(Reuters) - Several guards at San Francisco's main county jail orchestrated "gladiator-style" fights between inmates, placed bets on the outcomes and threatened those who disobeyed, the city's public defender said on Thursday.
The report released by San Francisco's elected public defender, Jeff Adachi, highlighted fights arranged between two inmates who were promised hamburgers if they won or beatings and other punishment if they refused. One of the inmates weighed about 350 lb (159 kg) and the other about 150 lb (68 kg).
Adachi alleged that San Francisco sheriff's deputy Scott Neu, who was accused in 2006 of forcing inmates to perform sex acts on him, forced the inmates to fight twice. The 2006 case was settled out of court.
Both inmates were injured in the bouts but were threatened not to seek medical treatment.
"Deputy Neu forced these young men to participate in gladiator-style fights for his own sadistic entertainment," Adachi said in a statement
The San Francisco Deputy Sheriff's Association told the San Francisco Chronicle that the allegations were "exaggerated" and the fighting was "little more than horseplay."
"(Adachi) has done a cursory sham investigation by interviewing a few inmates over a scant two days rather than having the decency to request a serious impartial investigation," Harry Stern, an attorney for the deputy's union, told the Chronicle in a statement.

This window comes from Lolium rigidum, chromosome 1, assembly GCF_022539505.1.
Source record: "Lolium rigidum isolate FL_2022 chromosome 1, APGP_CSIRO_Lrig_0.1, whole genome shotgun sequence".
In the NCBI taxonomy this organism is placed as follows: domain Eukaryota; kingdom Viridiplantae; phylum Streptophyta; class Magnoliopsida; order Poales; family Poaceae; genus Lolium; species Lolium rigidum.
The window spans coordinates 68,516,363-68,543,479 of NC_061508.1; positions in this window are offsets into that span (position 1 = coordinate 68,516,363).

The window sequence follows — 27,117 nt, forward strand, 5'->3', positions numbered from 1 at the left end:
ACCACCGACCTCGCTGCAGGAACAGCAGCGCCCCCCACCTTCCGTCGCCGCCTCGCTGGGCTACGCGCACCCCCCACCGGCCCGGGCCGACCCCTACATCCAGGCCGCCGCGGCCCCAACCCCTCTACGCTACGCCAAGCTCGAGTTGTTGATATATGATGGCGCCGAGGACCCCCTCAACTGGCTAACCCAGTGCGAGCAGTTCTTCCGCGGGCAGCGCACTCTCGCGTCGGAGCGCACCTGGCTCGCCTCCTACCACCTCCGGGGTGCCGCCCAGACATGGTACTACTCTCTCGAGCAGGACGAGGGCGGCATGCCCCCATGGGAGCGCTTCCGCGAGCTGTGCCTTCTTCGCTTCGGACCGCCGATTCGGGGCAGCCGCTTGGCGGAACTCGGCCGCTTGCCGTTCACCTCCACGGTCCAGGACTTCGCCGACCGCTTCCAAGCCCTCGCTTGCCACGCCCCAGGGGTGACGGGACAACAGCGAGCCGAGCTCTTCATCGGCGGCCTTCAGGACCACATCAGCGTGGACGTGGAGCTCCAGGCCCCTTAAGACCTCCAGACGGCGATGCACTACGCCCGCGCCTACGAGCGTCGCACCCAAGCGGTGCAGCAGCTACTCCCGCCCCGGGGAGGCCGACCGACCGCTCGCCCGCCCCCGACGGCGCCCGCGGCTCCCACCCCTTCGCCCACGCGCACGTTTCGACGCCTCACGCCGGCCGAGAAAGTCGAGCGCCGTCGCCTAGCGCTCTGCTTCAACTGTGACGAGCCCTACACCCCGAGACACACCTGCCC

Adachi said he went public with details from the report prepared by private investigator Barry Simon to forestall another planned jailhouse fight. Adachi hired Simon after a public defender heard about the fights from an inmate's father.
One inmate claimed Neu carried dice and playing cards he would use to have inmates gamble for items and food, and had a tattoo reading "850 Mob" in reference to the address of the county jail at 850 Bryant Street.
San Francisco Sheriff Ross Mirkarimi moved the affected inmates to another facility and placed four deputies - alleged ringleader Neu, Evan Staehely, Eugene Jones, and Clifford Iba - on paid administrative leave pending an internal investigation, said Mark Nicco, assistant legal counsel for the sheriff's department.
(Edting by Curtis Skinner and Paul Tait)
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